My phone rang from across the room. I caught it right before it sent Carrie, one of my clients, to voicemail. “Hey, Ron — do you know a good fundraising system that actually returns calls? I’m sick of mine.”
I get …
After years of controversy and slow-burn marketing, Google has retired the Explorer Edition of Google Glass. In their blog post, they mention that they are going to focus instead on “building for the future” and that there will be future versions of Glass. The media has jumped on this and many sources are saying, “Google Glass is dead.” A few passionate tech folks at arts organizations are sighing heavily, because it feels like a promising avenue for engagement has vaporized. The good news is that wearables as a sector are going to continue to explode, and that poses some interesting possibilities for the arts.
There was a lot of excitement about Glass and its potential use in the arts. I “won” my access to Glass by tweeting that I wanted to use Glass to show opera supertitles. After I received Glass and had worked with it a bit, I decided not to pursue this, but I was
Ron Evans, Principal of Group of Minds, talks about his experiments with surveying arts audiences via tablets and puts the call out for arts organizations interested in partnering on additional experimentation in unique spaces.
Finally! A screen the executive director wants to see in the audience! With prices for tablets declining and acceptance of their use increasing, I wondered how they would hold up as survey tools for arts organizations. I’m liking the results! Tablets are not a good fit for all situations, but are a great fit for some.
To get rolling, I knew I would be going with Android-based tablets, as iPads are too expensive for this situation. One of my awesome clients who is always up for a good experiment is The Western Stage, and they were game to try tablets, so I purchased a small fleet and got to outfitting. After a lot of trial and error with survey software, connectivity, and tablet functionalities, I was able to get a system running that I thought would be pretty easy for patrons to use. Here is a shot of one of the tablets in action.
Traditionally, I’ve run in-venue surveys via paper and pencil, left on randomly selected seats. That’s how I was taught, and it is
I’m a strong believer that arts and cultural organizations should explore the practices of for-profit companies, and assimilate what works. Take the popular burger chain Five Guys. I heard about Five Guys launching in my city from my friends. “You have to try the burger… awesome…” they said. I have tried it, and it is a great burger experience. I also noticed interesting consumer psychology at play, and began to think about how these ideas could be adapted to arts and cultural organizations.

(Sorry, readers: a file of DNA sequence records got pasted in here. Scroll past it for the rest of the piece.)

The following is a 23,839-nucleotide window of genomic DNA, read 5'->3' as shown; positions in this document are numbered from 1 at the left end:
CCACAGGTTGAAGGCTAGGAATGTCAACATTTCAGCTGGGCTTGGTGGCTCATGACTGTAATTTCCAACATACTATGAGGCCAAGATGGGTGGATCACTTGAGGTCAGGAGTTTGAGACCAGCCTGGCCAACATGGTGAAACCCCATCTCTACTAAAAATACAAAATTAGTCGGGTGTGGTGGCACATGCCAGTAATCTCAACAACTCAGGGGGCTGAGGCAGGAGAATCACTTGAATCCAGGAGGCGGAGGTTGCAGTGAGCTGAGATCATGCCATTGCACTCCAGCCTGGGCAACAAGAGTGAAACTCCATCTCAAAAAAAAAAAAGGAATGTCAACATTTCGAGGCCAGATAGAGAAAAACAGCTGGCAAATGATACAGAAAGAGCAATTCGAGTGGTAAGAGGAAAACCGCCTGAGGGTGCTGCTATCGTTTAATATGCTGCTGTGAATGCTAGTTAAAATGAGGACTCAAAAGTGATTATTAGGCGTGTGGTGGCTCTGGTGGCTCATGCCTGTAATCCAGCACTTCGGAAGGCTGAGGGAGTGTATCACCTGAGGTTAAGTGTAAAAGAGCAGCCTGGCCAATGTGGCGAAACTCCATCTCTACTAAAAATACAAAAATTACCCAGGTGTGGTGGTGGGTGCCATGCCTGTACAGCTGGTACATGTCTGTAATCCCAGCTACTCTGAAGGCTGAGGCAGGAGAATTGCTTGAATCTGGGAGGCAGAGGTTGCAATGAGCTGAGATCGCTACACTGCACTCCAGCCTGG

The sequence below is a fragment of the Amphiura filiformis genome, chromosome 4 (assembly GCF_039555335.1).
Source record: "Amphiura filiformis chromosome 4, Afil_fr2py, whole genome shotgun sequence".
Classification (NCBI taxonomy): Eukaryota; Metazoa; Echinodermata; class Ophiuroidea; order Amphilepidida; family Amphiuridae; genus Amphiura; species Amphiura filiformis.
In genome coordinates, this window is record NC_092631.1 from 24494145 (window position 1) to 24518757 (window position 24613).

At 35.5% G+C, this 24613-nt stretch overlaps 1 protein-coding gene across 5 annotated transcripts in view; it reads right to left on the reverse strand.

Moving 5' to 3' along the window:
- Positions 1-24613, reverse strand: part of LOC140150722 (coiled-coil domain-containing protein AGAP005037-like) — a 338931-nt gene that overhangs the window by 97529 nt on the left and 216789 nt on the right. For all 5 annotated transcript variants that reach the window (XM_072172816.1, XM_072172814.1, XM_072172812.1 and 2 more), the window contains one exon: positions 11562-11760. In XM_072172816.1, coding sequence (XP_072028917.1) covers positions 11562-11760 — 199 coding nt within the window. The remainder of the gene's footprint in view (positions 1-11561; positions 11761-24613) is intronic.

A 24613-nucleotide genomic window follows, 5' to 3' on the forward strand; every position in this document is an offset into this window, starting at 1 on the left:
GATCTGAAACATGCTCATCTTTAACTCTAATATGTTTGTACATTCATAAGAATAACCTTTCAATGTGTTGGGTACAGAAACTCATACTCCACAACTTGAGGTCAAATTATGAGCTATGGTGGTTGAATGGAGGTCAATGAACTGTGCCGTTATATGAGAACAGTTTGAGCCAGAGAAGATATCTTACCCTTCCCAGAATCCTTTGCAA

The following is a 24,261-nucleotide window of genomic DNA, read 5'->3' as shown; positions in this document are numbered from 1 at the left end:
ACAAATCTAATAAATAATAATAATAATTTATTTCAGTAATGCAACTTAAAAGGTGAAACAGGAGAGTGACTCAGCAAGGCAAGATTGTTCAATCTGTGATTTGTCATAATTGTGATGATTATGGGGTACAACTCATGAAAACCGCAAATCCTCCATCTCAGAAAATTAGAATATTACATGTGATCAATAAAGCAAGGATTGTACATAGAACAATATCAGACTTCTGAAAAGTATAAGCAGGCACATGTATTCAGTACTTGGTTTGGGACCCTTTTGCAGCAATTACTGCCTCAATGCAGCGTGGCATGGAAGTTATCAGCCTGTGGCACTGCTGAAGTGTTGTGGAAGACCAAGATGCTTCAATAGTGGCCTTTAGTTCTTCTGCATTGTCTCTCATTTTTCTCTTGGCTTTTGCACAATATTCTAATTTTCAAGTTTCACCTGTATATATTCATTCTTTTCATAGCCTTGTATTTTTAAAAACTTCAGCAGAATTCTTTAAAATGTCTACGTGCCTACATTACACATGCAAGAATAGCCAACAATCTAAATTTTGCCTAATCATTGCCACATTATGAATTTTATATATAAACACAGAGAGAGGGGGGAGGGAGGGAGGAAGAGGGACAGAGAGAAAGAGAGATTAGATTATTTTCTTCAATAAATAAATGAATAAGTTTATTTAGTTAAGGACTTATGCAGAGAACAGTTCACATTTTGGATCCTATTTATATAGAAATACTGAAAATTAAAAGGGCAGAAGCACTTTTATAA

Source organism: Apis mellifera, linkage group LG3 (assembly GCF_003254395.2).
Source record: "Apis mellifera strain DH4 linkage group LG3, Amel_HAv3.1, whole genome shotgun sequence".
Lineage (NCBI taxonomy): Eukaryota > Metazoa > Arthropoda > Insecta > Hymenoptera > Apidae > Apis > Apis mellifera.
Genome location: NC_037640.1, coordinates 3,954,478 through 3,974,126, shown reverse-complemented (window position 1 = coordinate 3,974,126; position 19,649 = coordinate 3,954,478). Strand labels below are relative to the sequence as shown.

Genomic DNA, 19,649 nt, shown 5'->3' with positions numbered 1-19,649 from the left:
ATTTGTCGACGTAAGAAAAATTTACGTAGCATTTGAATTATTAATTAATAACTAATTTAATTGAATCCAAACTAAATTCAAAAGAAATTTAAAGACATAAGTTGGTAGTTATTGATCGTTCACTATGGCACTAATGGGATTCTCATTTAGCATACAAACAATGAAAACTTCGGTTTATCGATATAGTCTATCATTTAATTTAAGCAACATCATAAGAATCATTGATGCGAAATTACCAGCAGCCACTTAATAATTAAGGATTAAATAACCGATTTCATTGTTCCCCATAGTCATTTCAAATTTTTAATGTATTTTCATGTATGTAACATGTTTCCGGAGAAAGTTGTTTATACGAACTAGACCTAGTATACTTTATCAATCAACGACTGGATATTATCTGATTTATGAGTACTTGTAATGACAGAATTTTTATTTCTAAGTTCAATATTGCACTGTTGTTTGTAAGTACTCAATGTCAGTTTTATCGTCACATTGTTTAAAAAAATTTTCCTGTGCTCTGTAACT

By Ron Evans There is a lot of content on the web on “how to create stronger social media connections.” A simple Google or Bing search will show a ton of articles (when I checked for that search term, Google actually had 129 million results it thought relevant — even if it is only 1% correct, that’s a lot of articles!). I know that a lot of arts organizations struggle with best practices for social media. In preparation for my upcoming webinar with the National Arts marketing Project on July 10 on the psychology of social media, I thought it might be useful to get away from all of the technical aspects of using social media, and talk about the human side. The interaction side. The “what happens in the brain” side.
Do you know the answer? They like you or follow you for a variety of very human reasons:
I recently got the new iPhone 4S. One of the most interesting features of the new iPhone 4S is “Siri,” the phone’s digital assistant. Siri is pretty amazing, and I feel that she represents the “next big thing” in how people soon will find information about your arts and cultural organization.
If you’re not familiar with the concept of Siri, watch the short demo video from Apple:
All of this got me thinking: although Siri is very new (and officially still in “beta” by Apple), what capabilities does she already have for helping a patron connect with arts and culture?